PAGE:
Pakistan adopts blockchain technology to attract remittances

With the technology, financial transactions will be instant, secure and documented

Salman Siddiqui January 09, 2019
With the technology, financial transactions will be instant, secure and documented. PHOTO: FILE

KARACHI: Pakistan has deployed for the first time the blockchain technology in the banking sector to attract worker remittances from Malaysia, which is a step in the direction defined by the Financial Action Task Force (FATF) to combat terror financing and money laundering.

The technology will not only make financial transactions instant and secure, but will also document each and every step taken by the sender and receiver of remittances. This will help fight the illegal Hawala and Hundi system at the international level.

“The deployment of the blockchain technology, however, does not mean Pakistan has allowed international financial transactions in bitcoin and cryptocurrencies, which remain banned in the country,” State Bank of Pakistan (SBP) spokesman Abid Qamar told The Express Tribune. “The central bank has allowed the use of the technology which has thousands of uses.”

Telenor Microfinance Bank said in a statement on Tuesday “Telenor Microfinance Bank, in partnership with Valyou of Malaysia, has introduced Pakistan’s first blockchain-based cross-border remittance service, powered by the industry-leading blockchain technology developed by Alipay - the online payment platform operated by Ant Financial Services Group.”

Earlier, China’s Alipay had acquired a 45% stake in the microfinance bank for $184.5 million. The microfinance bank got approval from the central bank for use of the technology about a couple of months ago.

Standard Chartered Bank is the settlement bank in the whole process of attracting remittances through the blockchain technology, the official said. The plan was unveiled at an event in Islamabad attended by SBP Governor Tariq Bajwa, marking a major milestone in the country’s journey towards financial inclusion, the statement added.

Bajwa said international remittances, which stood at around $20 billion per year, were important from the perspective of overall macroeconomic stability and their positive spillover into improving lives of millions of families.

“Home remittances contributed over 6% to GDP, equivalent to over 50% of our trade deficit, 85% of exports and over one-third of imports in FY18,” he said.

The central bank governor said the government and the SBP had taken a number of initiatives to promote the transfer of home remittances using formal financial channels and the new blockchain technology-based remittance service would complement these efforts as the transfer of cross-border remittances in real time would bring convenience and facilitation for both the senders and the beneficiaries.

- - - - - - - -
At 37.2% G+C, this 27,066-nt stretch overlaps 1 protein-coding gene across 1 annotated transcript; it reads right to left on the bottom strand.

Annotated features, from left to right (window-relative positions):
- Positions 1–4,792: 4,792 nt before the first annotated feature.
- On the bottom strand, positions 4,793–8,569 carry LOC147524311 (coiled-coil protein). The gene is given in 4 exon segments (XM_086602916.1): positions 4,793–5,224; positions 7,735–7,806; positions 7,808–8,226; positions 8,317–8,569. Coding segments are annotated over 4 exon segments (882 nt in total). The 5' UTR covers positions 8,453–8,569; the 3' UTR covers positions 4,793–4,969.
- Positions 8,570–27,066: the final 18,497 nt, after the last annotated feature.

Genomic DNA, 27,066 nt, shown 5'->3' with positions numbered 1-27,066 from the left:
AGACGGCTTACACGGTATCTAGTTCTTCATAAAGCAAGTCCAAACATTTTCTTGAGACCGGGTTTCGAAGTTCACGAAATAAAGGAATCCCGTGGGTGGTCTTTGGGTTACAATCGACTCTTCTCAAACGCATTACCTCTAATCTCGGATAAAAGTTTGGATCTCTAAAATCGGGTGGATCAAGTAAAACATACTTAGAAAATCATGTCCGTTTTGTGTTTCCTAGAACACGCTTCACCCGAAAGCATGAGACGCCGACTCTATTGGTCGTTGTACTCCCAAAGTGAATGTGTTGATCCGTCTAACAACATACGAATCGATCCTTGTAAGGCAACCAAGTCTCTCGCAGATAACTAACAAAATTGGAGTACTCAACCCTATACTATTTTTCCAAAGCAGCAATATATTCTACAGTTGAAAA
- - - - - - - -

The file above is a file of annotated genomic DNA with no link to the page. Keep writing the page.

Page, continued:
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“This puts Pakistan on the map of very few countries in the world that have launched international remittance service using the blockchain technology,” he added.

SI Global Solutions CEO Noman Said, who was part of the Islamabad Safe City project, termed the deployment of the technology a move in the right direction.

“This is a much bigger step than just digitalising financial transactions…this is all about a dedicated computing power between encrypt (send) and decrypt (receive),” he said.

This is the beginning. Later, Pakistan may receive remittances from other countries using the blockchain technology.

The statement added that the service would enable Pakistanis living in Malaysia to send money home instantly and securely through Telenor’s remittance service provider - Valyou.

The blockchain technology will significantly boost the speed and efficiency of remittances from Malaysia to Pakistan. It will also ensure that money transfers are secure and transparent, as all information stored, shared or uploaded through the blockchain remittance platform will be encrypted with advanced protocols in order to protect users’ privacy, it said.

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The service will make round-the-clock, real-time money transfers between the two countries possible at a competitive exchange rate, “with Alipay’s transaction fee waived during the one-year trial period,” it added.

“The new remittance service is one of the examples of how emerging technologies can assist countries meet their digital and financial inclusion goals. We’re thrilled to be part of Pakistan’s financial inclusion efforts and we’re dedicated to exploring breakthroughs and applying them to benefit more people in more places,” said Ant Financial Chairman and CEO Eric Jing.


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